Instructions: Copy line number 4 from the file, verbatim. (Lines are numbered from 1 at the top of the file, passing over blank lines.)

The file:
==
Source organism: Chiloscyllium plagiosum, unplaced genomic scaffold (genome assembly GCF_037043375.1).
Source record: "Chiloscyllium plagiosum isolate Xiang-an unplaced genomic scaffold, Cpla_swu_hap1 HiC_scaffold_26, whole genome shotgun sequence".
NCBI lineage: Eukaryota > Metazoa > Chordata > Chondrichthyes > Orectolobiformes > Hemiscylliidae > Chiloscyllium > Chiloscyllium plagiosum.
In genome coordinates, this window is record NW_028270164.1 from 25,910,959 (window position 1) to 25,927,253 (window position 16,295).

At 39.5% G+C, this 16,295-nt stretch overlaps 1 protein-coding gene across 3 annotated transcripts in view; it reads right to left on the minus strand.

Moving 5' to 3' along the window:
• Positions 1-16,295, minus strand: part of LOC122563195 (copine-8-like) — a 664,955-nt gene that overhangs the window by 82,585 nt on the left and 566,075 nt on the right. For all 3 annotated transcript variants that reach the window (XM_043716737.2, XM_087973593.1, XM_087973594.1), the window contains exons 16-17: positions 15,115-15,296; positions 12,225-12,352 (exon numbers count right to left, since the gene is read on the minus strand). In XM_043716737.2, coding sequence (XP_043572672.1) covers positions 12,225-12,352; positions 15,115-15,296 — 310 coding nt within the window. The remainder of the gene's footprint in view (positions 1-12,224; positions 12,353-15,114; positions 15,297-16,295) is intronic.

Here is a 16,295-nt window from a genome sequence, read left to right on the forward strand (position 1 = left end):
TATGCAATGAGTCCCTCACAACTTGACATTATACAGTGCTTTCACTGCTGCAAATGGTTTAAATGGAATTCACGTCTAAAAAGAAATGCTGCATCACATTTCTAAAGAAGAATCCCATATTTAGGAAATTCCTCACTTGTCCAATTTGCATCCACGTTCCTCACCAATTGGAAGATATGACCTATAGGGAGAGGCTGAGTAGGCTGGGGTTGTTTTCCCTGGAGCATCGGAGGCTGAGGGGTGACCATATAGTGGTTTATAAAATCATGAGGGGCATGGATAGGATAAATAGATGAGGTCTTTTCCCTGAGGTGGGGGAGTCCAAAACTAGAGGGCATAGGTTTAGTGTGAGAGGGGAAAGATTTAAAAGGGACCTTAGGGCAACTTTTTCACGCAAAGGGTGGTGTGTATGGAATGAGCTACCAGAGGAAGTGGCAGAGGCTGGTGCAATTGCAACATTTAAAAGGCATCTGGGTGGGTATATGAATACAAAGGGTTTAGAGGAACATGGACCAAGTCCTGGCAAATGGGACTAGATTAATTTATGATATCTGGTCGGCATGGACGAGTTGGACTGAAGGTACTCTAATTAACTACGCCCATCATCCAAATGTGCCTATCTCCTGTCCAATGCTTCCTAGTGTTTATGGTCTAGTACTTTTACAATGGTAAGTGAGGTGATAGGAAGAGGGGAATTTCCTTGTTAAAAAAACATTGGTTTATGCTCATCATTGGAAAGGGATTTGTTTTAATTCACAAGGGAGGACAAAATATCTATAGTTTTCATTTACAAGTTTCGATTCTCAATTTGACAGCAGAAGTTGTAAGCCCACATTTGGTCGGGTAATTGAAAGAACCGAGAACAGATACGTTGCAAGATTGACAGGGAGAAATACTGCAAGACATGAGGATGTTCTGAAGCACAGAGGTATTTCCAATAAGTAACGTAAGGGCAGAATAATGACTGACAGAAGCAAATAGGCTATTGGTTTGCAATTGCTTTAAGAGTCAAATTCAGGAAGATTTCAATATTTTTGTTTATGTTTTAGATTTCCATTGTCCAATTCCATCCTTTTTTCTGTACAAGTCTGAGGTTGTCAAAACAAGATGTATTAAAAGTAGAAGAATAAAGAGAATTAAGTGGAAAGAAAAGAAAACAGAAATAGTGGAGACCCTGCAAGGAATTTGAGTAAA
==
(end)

In genome coordinates, this window is record NW_028270164.1 from 25,910,959 (window position 1) to 25,927,253 (window position 16,295).